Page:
Moreover, so many recent issues, from illegal immigration to health care to gay marriage, seem to pit the federal government--consisting of the the White House and executive agencies, the Democrat-controlled Congress, and the federal courts (except perhaps, at the moment, the Supreme Court)--against the states and a majority of their citizens. In poll after poll, and in referenda and legislative enactments in states across the country, a majority of Americans have declared their desire for vigorous immigration enforcement, their opposition to mandatory, government-controlled health care, and their conviction that marriage is a status properly reserved for one man and one woman.
Has this opposition deterred Democrat leaders in the slightest from pursuit of their statist, social-transformist agenda? Apparently not. Instead, they arrogantly dismiss it as inconsequential, ignorant, deranged, hateful, and (most often) racist. When such opposition has threatened to obstruct their timetable and legislative goals (as in the recent health care fight), they duck behind closed doors to twist arms and cut deals, and then ram the results through over the carcasses of their more reluctant hangers-on (e.g., Joe Sestak) and maybe a RINO (Republican-In-Name-Only) or two. Despite multiple polls showing record low levels of popular approval for what the President (barely above 40 percent) and Congress (barely above 10 percent) have been doing, they seem blithely unconcerned about being held to account for their "work" at the people's ballot box in November. Indeed, while record numbers of Americans go without jobs in a sputtering economy undermined by exploding, unpopular budget deficits and "bailouts" for the favored few, our President treats himself to lavish parties and endless rounds of golf, and his family to expensive European vacations on the taxpayers' dime.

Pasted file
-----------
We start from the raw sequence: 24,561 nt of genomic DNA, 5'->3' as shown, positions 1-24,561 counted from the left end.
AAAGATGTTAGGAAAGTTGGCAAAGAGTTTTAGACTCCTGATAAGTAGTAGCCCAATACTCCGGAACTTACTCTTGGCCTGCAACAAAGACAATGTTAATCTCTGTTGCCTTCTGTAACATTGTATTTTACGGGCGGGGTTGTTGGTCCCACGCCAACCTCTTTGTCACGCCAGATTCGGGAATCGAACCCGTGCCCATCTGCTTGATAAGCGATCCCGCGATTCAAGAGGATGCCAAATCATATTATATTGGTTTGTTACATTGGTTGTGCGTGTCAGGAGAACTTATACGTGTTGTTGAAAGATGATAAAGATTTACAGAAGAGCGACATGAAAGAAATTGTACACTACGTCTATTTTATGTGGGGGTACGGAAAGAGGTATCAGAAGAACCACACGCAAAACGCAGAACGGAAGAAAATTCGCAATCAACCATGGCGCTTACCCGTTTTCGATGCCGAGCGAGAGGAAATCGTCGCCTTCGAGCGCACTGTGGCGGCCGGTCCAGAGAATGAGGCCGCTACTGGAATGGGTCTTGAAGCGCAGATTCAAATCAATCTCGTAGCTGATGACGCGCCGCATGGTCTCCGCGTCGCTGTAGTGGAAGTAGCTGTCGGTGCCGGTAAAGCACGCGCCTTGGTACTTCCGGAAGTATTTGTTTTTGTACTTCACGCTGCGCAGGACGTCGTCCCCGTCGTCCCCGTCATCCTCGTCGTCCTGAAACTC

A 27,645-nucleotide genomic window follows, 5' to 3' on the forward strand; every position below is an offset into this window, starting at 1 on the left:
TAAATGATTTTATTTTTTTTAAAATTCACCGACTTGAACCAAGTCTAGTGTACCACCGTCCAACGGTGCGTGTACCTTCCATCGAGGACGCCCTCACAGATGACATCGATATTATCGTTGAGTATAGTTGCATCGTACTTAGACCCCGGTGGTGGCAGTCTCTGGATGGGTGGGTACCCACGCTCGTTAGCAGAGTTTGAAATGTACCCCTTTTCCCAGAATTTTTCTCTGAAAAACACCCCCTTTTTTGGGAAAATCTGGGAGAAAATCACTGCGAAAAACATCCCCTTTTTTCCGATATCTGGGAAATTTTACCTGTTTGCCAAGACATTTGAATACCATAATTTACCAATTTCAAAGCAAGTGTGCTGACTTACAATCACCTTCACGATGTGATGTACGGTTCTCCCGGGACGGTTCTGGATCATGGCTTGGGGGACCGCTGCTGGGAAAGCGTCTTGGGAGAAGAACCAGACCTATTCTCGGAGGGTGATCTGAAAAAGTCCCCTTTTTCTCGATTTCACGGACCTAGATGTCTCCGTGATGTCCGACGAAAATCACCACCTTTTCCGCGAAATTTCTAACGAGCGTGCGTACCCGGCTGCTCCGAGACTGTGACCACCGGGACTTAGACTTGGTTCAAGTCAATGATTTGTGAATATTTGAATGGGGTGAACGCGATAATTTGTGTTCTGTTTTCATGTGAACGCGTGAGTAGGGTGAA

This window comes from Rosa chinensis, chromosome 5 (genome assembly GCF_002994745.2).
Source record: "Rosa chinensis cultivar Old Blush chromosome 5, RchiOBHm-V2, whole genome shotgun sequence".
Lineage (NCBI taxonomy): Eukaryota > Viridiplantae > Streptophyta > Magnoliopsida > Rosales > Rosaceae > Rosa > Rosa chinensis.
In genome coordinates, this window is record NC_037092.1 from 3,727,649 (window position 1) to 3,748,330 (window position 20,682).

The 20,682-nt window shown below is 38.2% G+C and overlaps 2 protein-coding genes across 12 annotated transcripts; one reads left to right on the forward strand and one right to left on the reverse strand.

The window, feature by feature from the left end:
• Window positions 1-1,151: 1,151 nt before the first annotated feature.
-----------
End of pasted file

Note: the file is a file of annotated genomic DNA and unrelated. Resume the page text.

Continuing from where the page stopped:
When leaders in a "democracy" show such disdain for a majority of the people and deliberately pursue policies contrary to their needs and desires, they are clearly not committed to democracy, but rather to rule by an "elite" (which includes, of course, themselves) that they deem more informed and more virtuous than the unwashed masses. That the dominant party in Washington (and its hangers-on in state governments like California and New York) has embraced this view has been noted by British commentator Niles Gardner, who (pointing out the American mainstream media's silence about it) highlights "the extravagance and arrogance on display among the White House elites that rule America as though they had been handed some divine right to govern with impunity." Mr. Gardner observes: